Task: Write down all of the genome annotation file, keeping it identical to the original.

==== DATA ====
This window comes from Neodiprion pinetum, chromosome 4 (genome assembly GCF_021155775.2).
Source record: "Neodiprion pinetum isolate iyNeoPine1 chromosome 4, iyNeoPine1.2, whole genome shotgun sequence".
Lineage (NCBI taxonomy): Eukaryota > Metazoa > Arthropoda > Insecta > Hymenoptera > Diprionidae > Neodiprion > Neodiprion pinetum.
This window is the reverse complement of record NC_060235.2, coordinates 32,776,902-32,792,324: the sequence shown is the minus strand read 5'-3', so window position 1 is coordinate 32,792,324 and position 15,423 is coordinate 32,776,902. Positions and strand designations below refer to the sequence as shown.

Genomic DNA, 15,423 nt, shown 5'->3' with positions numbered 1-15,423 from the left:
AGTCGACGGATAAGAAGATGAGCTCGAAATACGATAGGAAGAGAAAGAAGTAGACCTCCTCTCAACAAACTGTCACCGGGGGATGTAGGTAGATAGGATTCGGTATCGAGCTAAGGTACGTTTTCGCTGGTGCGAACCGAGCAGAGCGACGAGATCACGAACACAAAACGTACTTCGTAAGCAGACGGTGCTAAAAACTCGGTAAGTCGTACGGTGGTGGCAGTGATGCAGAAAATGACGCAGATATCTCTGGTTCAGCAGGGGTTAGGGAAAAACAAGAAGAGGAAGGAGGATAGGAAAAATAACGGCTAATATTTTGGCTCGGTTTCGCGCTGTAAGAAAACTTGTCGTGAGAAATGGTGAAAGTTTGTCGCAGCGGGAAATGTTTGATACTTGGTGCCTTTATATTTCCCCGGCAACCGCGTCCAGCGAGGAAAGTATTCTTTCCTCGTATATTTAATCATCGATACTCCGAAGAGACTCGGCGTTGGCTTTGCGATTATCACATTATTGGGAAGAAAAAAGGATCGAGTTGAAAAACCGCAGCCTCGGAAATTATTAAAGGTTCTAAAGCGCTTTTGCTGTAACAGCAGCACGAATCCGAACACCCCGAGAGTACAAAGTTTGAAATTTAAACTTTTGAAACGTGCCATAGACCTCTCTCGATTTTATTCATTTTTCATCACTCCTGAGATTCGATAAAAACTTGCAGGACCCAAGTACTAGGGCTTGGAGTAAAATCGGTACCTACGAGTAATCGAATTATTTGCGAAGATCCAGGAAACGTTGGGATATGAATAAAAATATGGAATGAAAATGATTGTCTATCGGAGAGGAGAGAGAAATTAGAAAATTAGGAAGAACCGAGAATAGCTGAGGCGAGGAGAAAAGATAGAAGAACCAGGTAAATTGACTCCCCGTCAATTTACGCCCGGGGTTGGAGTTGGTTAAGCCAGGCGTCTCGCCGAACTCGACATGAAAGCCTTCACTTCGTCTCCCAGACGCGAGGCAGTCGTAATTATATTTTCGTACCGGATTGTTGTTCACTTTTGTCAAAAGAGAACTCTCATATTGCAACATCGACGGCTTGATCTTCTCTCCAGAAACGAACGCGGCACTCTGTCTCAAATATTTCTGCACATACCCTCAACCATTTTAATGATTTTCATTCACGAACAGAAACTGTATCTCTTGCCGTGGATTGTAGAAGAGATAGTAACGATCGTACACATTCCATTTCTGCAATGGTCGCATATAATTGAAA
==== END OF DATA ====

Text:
This window comes from Neodiprion pinetum, chromosome 4 (genome assembly GCF_021155775.2).
Source record: "Neodiprion pinetum isolate iyNeoPine1 chromosome 4, iyNeoPine1.2, whole genome shotgun sequence".
Lineage (NCBI taxonomy): Eukaryota > Metazoa > Arthropoda > Insecta > Hymenoptera > Diprionidae > Neodiprion > Neodiprion pinetum.
This window is the reverse complement of record NC_060235.2, coordinates 32,776,902-32,792,324: the sequence shown is the minus strand read 5'-3', so window position 1 is coordinate 32,792,324 and position 15,423 is coordinate 32,776,902. Positions and strand designations below refer to the sequence as shown.

Genomic DNA, 15,423 nt, shown 5'->3' with positions numbered 1-15,423 from the left:
AGTCGACGGATAAGAAGATGAGCTCGAAATACGATAGGAAGAGAAAGAAGTAGACCTCCTCTCAACAAACTGTCACCGGGGGATGTAGGTAGATAGGATTCGGTATCGAGCTAAGGTACGTTTTCGCTGGTGCGAACCGAGCAGAGCGACGAGATCACGAACACAAAACGTACTTCGTAAGCAGACGGTGCTAAAAACTCGGTAAGTCGTACGGTGGTGGCAGTGATGCAGAAAATGACGCAGATATCTCTGGTTCAGCAGGGGTTAGGGAAAAACAAGAAGAGGAAGGAGGATAGGAAAAATAACGGCTAATATTTTGGCTCGGTTTCGCGCTGTAAGAAAACTTGTCGTGAGAAATGGTGAAAGTTTGTCGCAGCGGGAAATGTTTGATACTTGGTGCCTTTATATTTCCCCGGCAACCGCGTCCAGCGAGGAAAGTATTCTTTCCTCGTATATTTAATCATCGATACTCCGAAGAGACTCGGCGTTGGCTTTGCGATTATCACATTATTGGGAAGAAAAAAGGATCGAGTTGAAAAACCGCAGCCTCGGAAATTATTAAAGGTTCTAAAGCGCTTTTGCTGTAACAGCAGCACGAATCCGAACACCCCGAGAGTACAAAGTTTGAAATTTAAACTTTTGAAACGTGCCATAGACCTCTCTCGATTTTATTCATTTTTCATCACTCCTGAGATTCGATAAAAACTTGCAGGACCCAAGTACTAGGGCTTGGAGTAAAATCGGTACCTACGAGTAATCGAATTATTTGCGAAGATCCAGGAAACGTTGGGATATGAATAAAAATATGGAATGAAAATGATTGTCTATCGGAGAGGAGAGAGAAATTAGAAAATTAGGAAGAACCGAGAATAGCTGAGGCGAGGAGAAAAGATAGAAGAACCAGGTAAATTGACTCCCCGTCAATTTACGCCCGGGGTTGGAGTTGGTTAAGCCAGGCGTCTCGCCGAACTCGACATGAAAGCCTTCACTTCGTCTCCCAGACGCGAGGCAGTCGTAATTATATTTTCGTACCGGATTGTTGTTCACTTTTGTCAAAAGAGAACTCTCATATTGCAACATCGACGGCTTGATCTTCTCTCCAGAAACGAACGCGGCACTCTGTCTCAAATATTTCTGCACATACCCTCAACCATTTTAATGATTTTCATTCACGAACAGAAACTGTATCTCTTGCCGTGGATTGTAGAAGAGATAGTAACGATCGTACACATTCCATTTCTGCAATGGTCGCATATAATTGAAA